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What is metrical phonology?
Metrical phonology is a phonological theory concerned with organizing segments into groups of relative prominence. Segments are organized into syllables, syllables into metrical feet, feet into phonological words, and words into larger units. This organization is represented formally by metrical trees and grids.
Example (metrical tree)
Here is an example of a metrical tree of the word metricality:
On the word and foot level, s and w indicate relative stress. The w indicates weaker prominence, and the s indicates relative stronger prominence. The internal syllable structure in the above figure has been omitted and is represented by triangles. Within the syllable, s and w refer to stronger and weaker degrees of sonorance, not stress, and s corresponds to the syllable nucleus, which is the most sonorant segment in a syllable.
In metrical trees, the strongest unit of the word is the one that is dominated by s all the way up the tree.
Example (metrical grid)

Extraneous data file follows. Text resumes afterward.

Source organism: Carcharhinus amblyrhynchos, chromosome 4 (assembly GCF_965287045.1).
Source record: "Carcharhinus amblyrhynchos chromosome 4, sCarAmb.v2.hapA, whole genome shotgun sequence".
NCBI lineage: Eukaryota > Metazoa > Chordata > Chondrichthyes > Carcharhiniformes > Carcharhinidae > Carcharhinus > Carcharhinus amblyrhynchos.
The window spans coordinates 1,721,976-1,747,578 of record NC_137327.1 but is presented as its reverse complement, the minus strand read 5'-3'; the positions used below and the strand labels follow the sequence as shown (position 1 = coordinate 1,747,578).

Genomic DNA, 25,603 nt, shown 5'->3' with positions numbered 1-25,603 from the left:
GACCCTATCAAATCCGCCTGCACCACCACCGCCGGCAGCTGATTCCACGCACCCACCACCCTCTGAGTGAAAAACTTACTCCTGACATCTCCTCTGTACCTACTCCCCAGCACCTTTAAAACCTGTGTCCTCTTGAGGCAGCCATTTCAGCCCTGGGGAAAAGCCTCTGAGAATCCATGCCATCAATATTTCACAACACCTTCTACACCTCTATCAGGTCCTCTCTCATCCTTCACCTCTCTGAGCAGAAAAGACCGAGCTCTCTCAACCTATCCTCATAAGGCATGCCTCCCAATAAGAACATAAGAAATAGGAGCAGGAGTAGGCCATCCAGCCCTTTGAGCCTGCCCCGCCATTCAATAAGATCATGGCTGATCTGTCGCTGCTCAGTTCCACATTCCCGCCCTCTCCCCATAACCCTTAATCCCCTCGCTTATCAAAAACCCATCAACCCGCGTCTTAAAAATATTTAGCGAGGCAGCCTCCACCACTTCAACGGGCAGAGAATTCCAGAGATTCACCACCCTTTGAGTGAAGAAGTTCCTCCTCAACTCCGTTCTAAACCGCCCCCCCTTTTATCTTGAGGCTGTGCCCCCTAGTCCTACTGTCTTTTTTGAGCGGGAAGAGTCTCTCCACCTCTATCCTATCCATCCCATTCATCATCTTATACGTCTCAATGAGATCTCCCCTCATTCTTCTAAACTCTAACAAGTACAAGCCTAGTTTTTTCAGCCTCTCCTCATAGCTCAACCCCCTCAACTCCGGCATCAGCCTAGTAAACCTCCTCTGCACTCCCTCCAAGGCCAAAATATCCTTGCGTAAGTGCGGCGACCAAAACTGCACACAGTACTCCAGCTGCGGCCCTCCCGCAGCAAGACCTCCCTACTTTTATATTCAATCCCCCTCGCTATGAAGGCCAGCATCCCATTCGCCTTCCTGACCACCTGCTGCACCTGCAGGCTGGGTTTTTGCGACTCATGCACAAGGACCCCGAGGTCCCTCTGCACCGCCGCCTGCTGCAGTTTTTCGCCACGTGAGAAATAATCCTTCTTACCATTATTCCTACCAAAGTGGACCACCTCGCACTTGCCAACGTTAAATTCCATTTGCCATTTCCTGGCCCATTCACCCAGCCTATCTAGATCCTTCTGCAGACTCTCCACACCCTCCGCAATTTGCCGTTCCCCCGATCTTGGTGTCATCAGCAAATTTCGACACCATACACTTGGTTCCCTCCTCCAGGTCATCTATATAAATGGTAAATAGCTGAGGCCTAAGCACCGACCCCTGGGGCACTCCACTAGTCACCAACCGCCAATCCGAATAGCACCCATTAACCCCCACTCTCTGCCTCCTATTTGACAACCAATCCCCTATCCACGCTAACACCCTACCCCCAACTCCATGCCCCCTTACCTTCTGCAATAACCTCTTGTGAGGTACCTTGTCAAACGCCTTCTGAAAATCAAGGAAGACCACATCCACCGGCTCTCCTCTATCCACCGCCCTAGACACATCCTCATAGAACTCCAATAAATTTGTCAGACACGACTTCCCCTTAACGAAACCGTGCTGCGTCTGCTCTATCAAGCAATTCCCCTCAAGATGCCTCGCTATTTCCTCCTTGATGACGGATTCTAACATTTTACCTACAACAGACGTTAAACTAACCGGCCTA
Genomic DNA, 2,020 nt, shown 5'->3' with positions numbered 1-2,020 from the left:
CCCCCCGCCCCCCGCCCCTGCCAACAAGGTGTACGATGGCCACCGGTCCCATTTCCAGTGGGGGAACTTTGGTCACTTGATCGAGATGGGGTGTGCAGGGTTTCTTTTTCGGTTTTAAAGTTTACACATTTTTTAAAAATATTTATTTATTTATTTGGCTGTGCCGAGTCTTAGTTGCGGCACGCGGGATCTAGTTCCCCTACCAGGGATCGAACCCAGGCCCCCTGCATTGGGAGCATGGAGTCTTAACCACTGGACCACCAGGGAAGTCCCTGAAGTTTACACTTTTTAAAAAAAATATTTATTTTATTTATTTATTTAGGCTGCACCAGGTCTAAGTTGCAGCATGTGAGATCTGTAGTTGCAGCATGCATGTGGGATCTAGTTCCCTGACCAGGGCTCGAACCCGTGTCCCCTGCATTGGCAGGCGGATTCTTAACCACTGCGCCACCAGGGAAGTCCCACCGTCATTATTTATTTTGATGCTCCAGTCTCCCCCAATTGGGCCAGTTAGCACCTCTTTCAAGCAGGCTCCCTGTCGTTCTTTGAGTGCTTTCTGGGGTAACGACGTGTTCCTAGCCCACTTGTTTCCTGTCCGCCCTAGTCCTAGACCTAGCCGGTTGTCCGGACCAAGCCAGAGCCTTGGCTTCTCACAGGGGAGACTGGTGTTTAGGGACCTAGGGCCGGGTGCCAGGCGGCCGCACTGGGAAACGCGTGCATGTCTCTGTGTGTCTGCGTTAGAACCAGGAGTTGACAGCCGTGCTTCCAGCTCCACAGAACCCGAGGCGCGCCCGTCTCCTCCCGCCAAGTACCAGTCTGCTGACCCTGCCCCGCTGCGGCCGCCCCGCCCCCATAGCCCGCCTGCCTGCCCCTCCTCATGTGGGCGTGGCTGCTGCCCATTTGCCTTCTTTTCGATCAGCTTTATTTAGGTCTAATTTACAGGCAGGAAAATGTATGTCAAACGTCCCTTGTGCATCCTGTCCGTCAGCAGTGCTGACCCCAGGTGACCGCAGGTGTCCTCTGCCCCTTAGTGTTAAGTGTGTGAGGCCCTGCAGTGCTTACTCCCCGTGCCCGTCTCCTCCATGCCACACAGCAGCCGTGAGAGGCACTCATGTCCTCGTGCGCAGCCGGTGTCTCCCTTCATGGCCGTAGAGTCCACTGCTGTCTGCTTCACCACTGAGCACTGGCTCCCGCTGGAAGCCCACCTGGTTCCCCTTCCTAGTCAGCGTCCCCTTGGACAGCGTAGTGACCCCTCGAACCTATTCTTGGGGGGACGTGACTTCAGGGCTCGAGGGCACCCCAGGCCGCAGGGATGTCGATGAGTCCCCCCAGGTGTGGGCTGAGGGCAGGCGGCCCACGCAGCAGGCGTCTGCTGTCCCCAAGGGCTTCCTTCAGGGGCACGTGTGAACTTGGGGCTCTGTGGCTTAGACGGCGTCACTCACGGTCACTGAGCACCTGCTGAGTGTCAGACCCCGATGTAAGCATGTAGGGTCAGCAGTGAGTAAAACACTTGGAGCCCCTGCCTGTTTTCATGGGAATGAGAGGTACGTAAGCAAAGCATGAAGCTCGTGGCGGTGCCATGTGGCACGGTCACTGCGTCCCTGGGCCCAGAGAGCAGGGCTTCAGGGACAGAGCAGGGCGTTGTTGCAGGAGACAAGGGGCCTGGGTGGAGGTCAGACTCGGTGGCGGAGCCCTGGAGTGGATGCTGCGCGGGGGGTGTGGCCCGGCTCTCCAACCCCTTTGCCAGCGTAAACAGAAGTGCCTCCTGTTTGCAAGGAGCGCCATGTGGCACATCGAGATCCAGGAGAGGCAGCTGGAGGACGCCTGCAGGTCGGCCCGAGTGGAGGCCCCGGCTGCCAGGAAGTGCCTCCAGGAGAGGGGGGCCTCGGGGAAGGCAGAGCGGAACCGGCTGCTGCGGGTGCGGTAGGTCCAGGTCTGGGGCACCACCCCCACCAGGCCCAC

Here is an example of a metrical grid of the word metricality:
Stress within feet and words can be represented as a metrical grid:
In a grid, the most prominent unit is the one that is dominated by the most number of x’s.
Metrical Phonology intended to characterize insightfully the properties of Stress and Stress Rules. Metrical theory holds that, unlike other phonological properties, stress is not a feature; rather, it is the hierarchical rhythmic organization of utterances. Furthermore, different versions of metrical theory use different formalisms.
Stress differs from other phonological properties, such as nasality or voicing, both in its phonetics and in its phonological organization. Phonetically, stress is unusual in that it has no invariant physical correlates; rather, it is an abstract property that is instantiated physically by a variety of mechanisms, which differ across languages.
Here are a number of distinctive phonological characteristics:
1. Each word or phrase has a single strongest syllable.
2. Stress is rhythmically distributed.
3. Stress is hierarchical.
4. Stress does not assimilate.
EDLSTEIN JEFFEREY P. & MCGARY JANE etc. EDS. 1992. INTERNATIONAL ENCYCLOPEDIA OF LINGUISTICS. OXFORD UP.